The Connect ID 55’s operating system is a really mixed bag. The remote control is a beautifully built device, with a metallic finish and beautifully weighted design that feels divine in your hand. Its layout is quite good too once you’ve got used to the fact that it doesn’t follow typical remote control conventions.
Much less helpful, though, are Loewe’s onscreen menus. Someone clearly thought it would be a brilliant idea to make all the menus take up as little screen real estate as possible, cramming them into the bottom fifth of the available screen space. We guess we can understand the thinking here, as it leaves you able to watch pretty much a full picture while you surf the menus. The reality, though, is that the layout design leaves you having to trawl your way around a tortuous suite of sub-menus, all presented in a confusing horizontal format.
The only plus point is that, as you move between each feature, you get across the top of the screen a succinct and genuinely helpful explanation of what the feature you’ve highlighted actually does.
Also disappointing is Loewe’s refusal to put many picture adjustment options at your disposal. In particular there’s neither a serious colour management system nor a backlight control.
Delving into the Connect ID 55’s multimedia talents, pressing the Media button on the remote calls up a rather stark ‘hub’ menu from which you can get to everything from the installed DVB Radio channels and the archive for the DR recording system to the playback centre for any USB devices or networked PCs. Plus, of course, there’s an access point for getting into Loewe’s online services.
Sadly the ID 55's online services are way off the pace currently being set by the big TV brands in the UK right now. The only services of note are iConcerts, Picasa, Tunein radio, ITN, BBC iPlayer, FunSpot, the Cartoon Network, HIT Entertainment, Box Office 365, and Twitter/Facebook apps for social media types. There are a few trivial games and very niche interest video services besides, but LoveFilm, Netflix, Acetrax, and Blinkbox – to name but a few – are nowhere to be seen.
It doesn’t help, either, that the online interface is very basic, providing minimal search facilities and requiring you to scroll across through dozens of icons to access everything. Thankfully, you can create a list of favourite services replete with shortcuts to the services you use most regularly. Assuming you can find any you actually want to use regularly beyond the iPlayer…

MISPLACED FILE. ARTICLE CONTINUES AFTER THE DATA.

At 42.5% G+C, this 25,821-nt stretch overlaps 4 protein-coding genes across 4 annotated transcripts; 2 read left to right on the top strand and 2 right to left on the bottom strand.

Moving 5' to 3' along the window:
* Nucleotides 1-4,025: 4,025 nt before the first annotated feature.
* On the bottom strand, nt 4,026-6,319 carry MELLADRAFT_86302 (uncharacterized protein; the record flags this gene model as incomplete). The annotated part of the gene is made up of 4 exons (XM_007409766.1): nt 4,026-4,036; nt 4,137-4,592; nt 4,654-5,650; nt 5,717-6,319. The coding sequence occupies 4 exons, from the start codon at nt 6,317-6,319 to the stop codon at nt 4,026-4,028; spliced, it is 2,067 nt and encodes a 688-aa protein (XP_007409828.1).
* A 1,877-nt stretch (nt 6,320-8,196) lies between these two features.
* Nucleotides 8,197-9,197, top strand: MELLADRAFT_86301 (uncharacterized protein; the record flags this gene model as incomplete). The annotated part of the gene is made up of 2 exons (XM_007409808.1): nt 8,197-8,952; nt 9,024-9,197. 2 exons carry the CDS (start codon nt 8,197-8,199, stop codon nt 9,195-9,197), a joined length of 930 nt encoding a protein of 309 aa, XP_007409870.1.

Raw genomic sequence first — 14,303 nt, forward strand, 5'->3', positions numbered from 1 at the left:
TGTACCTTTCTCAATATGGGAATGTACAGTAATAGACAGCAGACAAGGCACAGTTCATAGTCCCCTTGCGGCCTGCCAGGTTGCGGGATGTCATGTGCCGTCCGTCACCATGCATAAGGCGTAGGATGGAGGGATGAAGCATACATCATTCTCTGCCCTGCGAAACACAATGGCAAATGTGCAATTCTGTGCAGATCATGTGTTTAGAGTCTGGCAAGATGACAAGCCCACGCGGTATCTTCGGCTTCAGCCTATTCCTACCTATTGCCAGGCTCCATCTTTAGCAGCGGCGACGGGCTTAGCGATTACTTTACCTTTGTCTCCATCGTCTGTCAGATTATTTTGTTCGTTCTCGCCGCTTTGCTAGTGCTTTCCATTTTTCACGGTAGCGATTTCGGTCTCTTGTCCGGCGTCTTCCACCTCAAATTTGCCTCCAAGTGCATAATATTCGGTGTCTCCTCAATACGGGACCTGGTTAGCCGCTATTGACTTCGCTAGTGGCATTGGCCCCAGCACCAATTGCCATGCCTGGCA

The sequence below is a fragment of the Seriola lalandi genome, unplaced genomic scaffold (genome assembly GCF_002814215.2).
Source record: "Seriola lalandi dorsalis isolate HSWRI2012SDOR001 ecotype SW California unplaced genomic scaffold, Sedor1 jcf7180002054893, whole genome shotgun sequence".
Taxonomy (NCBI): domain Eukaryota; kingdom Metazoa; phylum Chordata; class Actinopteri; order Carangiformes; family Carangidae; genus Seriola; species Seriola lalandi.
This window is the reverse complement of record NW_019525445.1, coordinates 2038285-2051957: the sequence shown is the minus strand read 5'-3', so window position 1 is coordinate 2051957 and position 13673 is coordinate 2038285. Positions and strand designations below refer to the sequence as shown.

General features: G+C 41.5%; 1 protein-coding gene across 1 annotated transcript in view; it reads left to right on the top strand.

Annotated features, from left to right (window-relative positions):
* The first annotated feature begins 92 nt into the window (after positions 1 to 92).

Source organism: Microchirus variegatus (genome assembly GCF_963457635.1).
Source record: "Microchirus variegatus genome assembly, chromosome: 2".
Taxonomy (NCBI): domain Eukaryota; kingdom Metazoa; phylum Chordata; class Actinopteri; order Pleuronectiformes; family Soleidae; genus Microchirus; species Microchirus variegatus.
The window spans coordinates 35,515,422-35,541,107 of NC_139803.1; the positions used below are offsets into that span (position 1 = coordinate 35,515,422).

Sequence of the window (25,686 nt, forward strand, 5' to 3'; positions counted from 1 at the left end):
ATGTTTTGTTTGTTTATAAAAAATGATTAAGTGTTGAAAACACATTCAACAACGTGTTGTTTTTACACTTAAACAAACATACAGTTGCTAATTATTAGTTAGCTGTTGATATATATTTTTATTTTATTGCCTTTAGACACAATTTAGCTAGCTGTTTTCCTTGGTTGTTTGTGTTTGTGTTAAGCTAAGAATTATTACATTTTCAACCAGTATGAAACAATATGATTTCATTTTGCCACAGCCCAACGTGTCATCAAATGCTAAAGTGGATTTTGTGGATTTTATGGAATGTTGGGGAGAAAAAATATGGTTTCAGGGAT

Just to be spiteful, we first tested the Connect ID 55 with standard definition feeds via the set’s built-in tuner, and a Sky box. And actually it did pretty well considering it had to upscale such noisy, highly compressed sources to a 55-inch screen. Pictures look decently crisp and detailed, and the upscaling is clever enough to add detail without making the picture look noisy (except for a slight shimmery look to contrasty edges). This is handy, as activating the set’s noise reduction feature doesn’t prove a happy experience, leaving images looking soft and processed.
Colours aren’t the punchiest we’ve seen with standard definition, but they do seem quite natural, and also largely avoid the patchiness and striping commonly witnessed with flat-panel TVs.
Despite the Connect ID being a more than solid standard def performer, it definitely comes to life with HD sources. Sharpness levels are very high – especially if you use the built-in image processing – taking full advantage of HD’s extra detail and crispness. In fact, at times HD pictures look too sharp with Image active – though we’re not necessarily advocating that you turn it off, as doing this causes a pretty noticeable drop off in the image’s contrast.
The strong colour performance noted earlier is underlined in HD mode, as the natural tones are joined by impressive subtlety when it comes to colour blends and tonal shifts. To be clear, we’re not talking about class-leading colour range here, and some people might prefer a more vibrant colour approach than that of the Connect ID 55. But from a picture enthusiast’s point of view, the Connect ID 55’s efforts are attractive because they put accuracy ahead of showboating.
The set handles motion quite nicely too, delivering only minor amounts of resolution loss when showing motion, and minimising judder with the Image system in play. There’s a further Film Quality Improvement option that's designed to, "Reduce jolt in rapid picture object movements and rolling text displays, especially for movies". However, this processing is too heavy-handed for our tastes, leaving pictures looking unnatural, so we wouldn’t recommend that you use it.